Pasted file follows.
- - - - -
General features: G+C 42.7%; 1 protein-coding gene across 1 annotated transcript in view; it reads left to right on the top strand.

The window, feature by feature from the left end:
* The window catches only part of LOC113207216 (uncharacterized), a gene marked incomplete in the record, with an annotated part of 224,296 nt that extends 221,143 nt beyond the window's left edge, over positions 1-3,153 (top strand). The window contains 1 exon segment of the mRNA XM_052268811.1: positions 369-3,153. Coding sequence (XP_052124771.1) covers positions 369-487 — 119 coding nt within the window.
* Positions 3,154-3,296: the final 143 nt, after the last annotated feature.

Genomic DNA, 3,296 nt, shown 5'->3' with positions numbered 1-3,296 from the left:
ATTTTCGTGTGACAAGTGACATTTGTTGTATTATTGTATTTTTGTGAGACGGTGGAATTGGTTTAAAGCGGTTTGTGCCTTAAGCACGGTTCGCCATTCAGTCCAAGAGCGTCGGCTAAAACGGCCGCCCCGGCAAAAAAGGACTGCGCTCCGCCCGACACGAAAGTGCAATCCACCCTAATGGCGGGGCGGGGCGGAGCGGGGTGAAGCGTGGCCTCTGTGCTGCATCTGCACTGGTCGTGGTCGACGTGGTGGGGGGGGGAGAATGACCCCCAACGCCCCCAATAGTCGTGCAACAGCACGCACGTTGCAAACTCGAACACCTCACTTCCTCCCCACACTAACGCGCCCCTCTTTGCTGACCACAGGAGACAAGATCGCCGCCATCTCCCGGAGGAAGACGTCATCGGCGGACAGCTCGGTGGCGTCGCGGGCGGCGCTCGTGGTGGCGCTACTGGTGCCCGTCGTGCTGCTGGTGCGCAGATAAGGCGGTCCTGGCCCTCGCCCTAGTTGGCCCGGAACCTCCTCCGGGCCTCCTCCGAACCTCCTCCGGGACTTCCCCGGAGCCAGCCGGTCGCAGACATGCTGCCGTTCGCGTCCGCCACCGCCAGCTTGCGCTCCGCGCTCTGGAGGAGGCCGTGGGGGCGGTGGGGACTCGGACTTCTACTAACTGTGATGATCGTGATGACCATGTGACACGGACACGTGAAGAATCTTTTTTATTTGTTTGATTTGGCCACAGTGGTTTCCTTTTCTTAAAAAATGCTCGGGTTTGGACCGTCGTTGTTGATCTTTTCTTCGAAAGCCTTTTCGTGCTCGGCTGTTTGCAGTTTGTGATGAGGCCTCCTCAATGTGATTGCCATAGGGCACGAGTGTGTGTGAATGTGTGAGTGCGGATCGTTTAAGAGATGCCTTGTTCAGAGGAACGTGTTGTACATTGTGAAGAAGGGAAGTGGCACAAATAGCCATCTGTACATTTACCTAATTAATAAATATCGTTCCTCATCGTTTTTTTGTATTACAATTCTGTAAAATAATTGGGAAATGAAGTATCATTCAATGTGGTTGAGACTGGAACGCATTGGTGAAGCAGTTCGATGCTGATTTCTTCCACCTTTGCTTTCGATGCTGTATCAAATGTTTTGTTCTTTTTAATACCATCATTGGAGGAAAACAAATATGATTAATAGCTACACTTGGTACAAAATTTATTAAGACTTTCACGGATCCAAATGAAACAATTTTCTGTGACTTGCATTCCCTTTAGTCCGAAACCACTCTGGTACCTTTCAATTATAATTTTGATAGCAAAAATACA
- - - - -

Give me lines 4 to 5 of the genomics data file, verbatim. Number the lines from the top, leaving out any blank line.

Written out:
* Positions 3,154-3,296: the final 143 nt, after the last annotated feature.

Genomic DNA, 3,296 nt, shown 5'->3' with positions numbered 1-3,296 from the left: